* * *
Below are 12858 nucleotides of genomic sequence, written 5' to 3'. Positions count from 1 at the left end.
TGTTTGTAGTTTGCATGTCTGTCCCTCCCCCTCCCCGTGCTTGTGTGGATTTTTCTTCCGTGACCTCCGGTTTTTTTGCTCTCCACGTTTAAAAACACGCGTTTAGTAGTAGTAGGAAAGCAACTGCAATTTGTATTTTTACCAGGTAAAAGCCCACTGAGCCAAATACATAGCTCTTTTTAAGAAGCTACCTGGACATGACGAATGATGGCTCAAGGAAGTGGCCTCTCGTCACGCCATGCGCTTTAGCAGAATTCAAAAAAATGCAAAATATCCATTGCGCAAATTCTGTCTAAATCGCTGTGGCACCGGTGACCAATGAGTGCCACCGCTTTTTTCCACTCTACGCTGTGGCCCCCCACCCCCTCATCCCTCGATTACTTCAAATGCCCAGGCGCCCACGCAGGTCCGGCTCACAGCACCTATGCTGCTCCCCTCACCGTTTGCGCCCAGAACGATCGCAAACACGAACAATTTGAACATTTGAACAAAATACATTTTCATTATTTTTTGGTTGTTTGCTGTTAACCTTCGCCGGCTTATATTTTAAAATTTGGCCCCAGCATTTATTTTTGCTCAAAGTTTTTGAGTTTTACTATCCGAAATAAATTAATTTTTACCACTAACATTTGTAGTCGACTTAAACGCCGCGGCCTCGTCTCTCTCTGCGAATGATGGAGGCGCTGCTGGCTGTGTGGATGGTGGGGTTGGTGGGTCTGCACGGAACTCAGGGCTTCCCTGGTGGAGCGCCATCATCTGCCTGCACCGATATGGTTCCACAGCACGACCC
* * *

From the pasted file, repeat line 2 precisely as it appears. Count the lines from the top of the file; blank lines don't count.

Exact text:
TGTTTGTAGTTTGCATGTCTGTCCCTCCCCCTCCCCGTGCTTGTGTGGATTTTTCTTCCGTGACCTCCGGTTTTTTTGCTCTCCACGTTTAAAAACACGCGTTTAGTAGTAGTAGGAAAGCAACTGCAATTTGTATTTTTACCAGGTAAAAGCCCACTGAGCCAAATACATAGCTCTTTTTAAGAAGCTACCTGGACATGACGAATGATGGCTCAAGGAAGTGGCCTCTCGTCACGCCATGCGCTTTAGCAGAATTCAAAAAAATGCAAAATATCCATTGCGCAAATTCTGTCTAAATCGCTGTGGCACCGGTGACCAATGAGTGCCACCGCTTTTTTCCACTCTACGCTGTGGCCCCCCACCCCCTCATCCCTCGATTACTTCAAATGCCCAGGCGCCCACGCAGGTCCGGCTCACAGCACCTATGCTGCTCCCCTCACCGTTTGCGCCCAGAACGATCGCAAACACGAACAATTTGAACATTTGAACAAAATACATTTTCATTATTTTTTGGTTGTTTGCTGTTAACCTTCGCCGGCTTATATTTTAAAATTTGGCCCCAGCATTTATTTTTGCTCAAAGTTTTTGAGTTTTACTATCCGAAATAAATTAATTTTTACCACTAACATTTGTAGTCGACTTAAACGCCGCGGCCTCGTCTCTCTCTGCGAATGATGGAGGCGCTGCTGGCTGTGTGGATGGTGGGGTTGGTGGGTCTGCACGGAACTCAGGGCTTCCCTGGTGGAGCGCCATCATCTGCCTGCACCGATATGGTTCCACAGCACGACCC